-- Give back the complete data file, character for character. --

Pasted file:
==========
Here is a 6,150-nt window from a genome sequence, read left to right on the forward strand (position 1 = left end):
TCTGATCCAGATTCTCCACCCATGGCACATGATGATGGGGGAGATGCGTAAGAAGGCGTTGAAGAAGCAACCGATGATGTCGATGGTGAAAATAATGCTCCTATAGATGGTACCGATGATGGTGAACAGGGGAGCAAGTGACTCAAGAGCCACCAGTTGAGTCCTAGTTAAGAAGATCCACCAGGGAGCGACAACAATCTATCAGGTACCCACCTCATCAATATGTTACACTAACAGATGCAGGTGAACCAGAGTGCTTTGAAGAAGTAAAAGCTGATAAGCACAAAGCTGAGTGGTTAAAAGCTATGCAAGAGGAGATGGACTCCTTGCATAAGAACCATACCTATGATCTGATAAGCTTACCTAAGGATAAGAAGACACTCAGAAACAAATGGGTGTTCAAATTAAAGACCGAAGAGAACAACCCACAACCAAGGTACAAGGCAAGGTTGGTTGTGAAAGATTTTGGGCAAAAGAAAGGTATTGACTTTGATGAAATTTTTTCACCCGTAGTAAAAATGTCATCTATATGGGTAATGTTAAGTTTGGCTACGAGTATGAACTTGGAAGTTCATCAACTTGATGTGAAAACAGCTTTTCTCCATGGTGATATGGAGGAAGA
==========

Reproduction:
Here is a 6,150-nt window from a genome sequence, read left to right on the forward strand (position 1 = left end):
TCTGATCCAGATTCTCCACCCATGGCACATGATGATGGGGGAGATGCGTAAGAAGGCGTTGAAGAAGCAACCGATGATGTCGATGGTGAAAATAATGCTCCTATAGATGGTACCGATGATGGTGAACAGGGGAGCAAGTGACTCAAGAGCCACCAGTTGAGTCCTAGTTAAGAAGATCCACCAGGGAGCGACAACAATCTATCAGGTACCCACCTCATCAATATGTTACACTAACAGATGCAGGTGAACCAGAGTGCTTTGAAGAAGTAAAAGCTGATAAGCACAAAGCTGAGTGGTTAAAAGCTATGCAAGAGGAGATGGACTCCTTGCATAAGAACCATACCTATGATCTGATAAGCTTACCTAAGGATAAGAAGACACTCAGAAACAAATGGGTGTTCAAATTAAAGACCGAAGAGAACAACCCACAACCAAGGTACAAGGCAAGGTTGGTTGTGAAAGATTTTGGGCAAAAGAAAGGTATTGACTTTGATGAAATTTTTTCACCCGTAGTAAAAATGTCATCTATATGGGTAATGTTAAGTTTGGCTACGAGTATGAACTTGGAAGTTCATCAACTTGATGTGAAAACAGCTTTTCTCCATGGTGATATGGAGGAAGA